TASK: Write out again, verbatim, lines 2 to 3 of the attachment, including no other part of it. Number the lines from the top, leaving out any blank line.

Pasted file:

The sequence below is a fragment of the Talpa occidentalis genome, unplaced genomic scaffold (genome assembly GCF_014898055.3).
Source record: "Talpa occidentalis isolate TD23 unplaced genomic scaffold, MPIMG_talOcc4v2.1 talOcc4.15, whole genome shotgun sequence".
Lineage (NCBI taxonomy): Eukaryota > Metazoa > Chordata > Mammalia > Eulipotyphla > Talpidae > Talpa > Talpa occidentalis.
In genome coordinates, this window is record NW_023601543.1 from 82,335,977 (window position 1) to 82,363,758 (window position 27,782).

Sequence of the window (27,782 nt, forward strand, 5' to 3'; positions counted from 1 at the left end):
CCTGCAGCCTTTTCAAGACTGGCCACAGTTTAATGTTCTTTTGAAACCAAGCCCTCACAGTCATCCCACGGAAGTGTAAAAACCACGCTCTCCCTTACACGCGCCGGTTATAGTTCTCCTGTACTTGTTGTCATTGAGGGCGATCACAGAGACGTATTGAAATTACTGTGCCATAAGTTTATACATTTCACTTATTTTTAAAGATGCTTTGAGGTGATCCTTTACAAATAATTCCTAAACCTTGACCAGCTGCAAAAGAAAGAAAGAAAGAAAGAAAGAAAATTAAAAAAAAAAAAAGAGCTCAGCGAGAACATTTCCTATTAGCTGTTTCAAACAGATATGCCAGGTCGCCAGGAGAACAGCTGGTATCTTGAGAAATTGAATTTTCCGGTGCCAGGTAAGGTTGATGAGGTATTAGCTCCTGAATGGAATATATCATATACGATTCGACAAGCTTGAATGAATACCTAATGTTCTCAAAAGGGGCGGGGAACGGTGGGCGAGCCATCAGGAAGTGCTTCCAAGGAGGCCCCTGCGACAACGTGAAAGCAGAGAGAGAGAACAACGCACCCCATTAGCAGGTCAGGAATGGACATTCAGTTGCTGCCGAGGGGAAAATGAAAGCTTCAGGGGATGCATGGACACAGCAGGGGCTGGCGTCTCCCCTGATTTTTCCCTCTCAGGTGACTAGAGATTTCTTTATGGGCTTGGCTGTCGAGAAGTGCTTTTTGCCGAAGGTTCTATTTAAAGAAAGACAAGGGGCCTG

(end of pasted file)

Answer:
Source record: "Talpa occidentalis isolate TD23 unplaced genomic scaffold, MPIMG_talOcc4v2.1 talOcc4.15, whole genome shotgun sequence".
Lineage (NCBI taxonomy): Eukaryota > Metazoa > Chordata > Mammalia > Eulipotyphla > Talpidae > Talpa > Talpa occidentalis.